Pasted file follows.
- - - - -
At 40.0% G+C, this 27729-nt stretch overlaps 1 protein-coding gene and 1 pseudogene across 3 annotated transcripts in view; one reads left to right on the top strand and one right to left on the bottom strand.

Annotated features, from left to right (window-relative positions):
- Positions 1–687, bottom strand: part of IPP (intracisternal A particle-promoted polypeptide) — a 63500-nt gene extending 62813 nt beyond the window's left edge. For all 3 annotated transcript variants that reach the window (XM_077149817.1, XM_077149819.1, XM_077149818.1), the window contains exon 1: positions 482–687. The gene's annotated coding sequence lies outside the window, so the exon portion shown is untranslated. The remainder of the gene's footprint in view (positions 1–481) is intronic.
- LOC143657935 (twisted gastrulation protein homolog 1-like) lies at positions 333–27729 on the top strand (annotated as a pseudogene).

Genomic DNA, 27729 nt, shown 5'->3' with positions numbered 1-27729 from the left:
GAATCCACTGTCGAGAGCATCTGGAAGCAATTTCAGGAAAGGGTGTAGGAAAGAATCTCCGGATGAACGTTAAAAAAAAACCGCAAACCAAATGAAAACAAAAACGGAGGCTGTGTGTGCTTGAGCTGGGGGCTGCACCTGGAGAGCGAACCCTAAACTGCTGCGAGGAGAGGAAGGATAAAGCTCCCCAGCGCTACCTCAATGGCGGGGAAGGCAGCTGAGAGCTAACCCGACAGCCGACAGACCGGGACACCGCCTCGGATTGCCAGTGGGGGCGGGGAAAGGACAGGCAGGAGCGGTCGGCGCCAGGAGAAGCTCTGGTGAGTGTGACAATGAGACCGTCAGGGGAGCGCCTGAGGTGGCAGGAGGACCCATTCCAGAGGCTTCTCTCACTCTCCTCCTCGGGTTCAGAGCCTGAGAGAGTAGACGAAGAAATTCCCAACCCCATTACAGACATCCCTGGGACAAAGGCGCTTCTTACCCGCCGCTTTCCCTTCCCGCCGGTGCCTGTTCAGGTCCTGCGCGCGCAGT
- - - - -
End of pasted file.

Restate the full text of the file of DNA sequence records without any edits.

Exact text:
At 40.0% G+C, this 27729-nt stretch overlaps 1 protein-coding gene and 1 pseudogene across 3 annotated transcripts in view; one reads left to right on the top strand and one right to left on the bottom strand.

Annotated features, from left to right (window-relative positions):
- Positions 1–687, bottom strand: part of IPP (intracisternal A particle-promoted polypeptide) — a 63500-nt gene extending 62813 nt beyond the window's left edge. For all 3 annotated transcript variants that reach the window (XM_077149817.1, XM_077149819.1, XM_077149818.1), the window contains exon 1: positions 482–687. The gene's annotated coding sequence lies outside the window, so the exon portion shown is untranslated. The remainder of the gene's footprint in view (positions 1–481) is intronic.
- LOC143657935 (twisted gastrulation protein homolog 1-like) lies at positions 333–27729 on the top strand (annotated as a pseudogene).

Genomic DNA, 27729 nt, shown 5'->3' with positions numbered 1-27729 from the left:
GAATCCACTGTCGAGAGCATCTGGAAGCAATTTCAGGAAAGGGTGTAGGAAAGAATCTCCGGATGAACGTTAAAAAAAAACCGCAAACCAAATGAAAACAAAAACGGAGGCTGTGTGTGCTTGAGCTGGGGGCTGCACCTGGAGAGCGAACCCTAAACTGCTGCGAGGAGAGGAAGGATAAAGCTCCCCAGCGCTACCTCAATGGCGGGGAAGGCAGCTGAGAGCTAACCCGACAGCCGACAGACCGGGACACCGCCTCGGATTGCCAGTGGGGGCGGGGAAAGGACAGGCAGGAGCGGTCGGCGCCAGGAGAAGCTCTGGTGAGTGTGACAATGAGACCGTCAGGGGAGCGCCTGAGGTGGCAGGAGGACCCATTCCAGAGGCTTCTCTCACTCTCCTCCTCGGGTTCAGAGCCTGAGAGAGTAGACGAAGAAATTCCCAACCCCATTACAGACATCCCTGGGACAAAGGCGCTTCTTACCCGCCGCTTTCCCTTCCCGCCGGTGCCTGTTCAGGTCCTGCGCGCGCAGT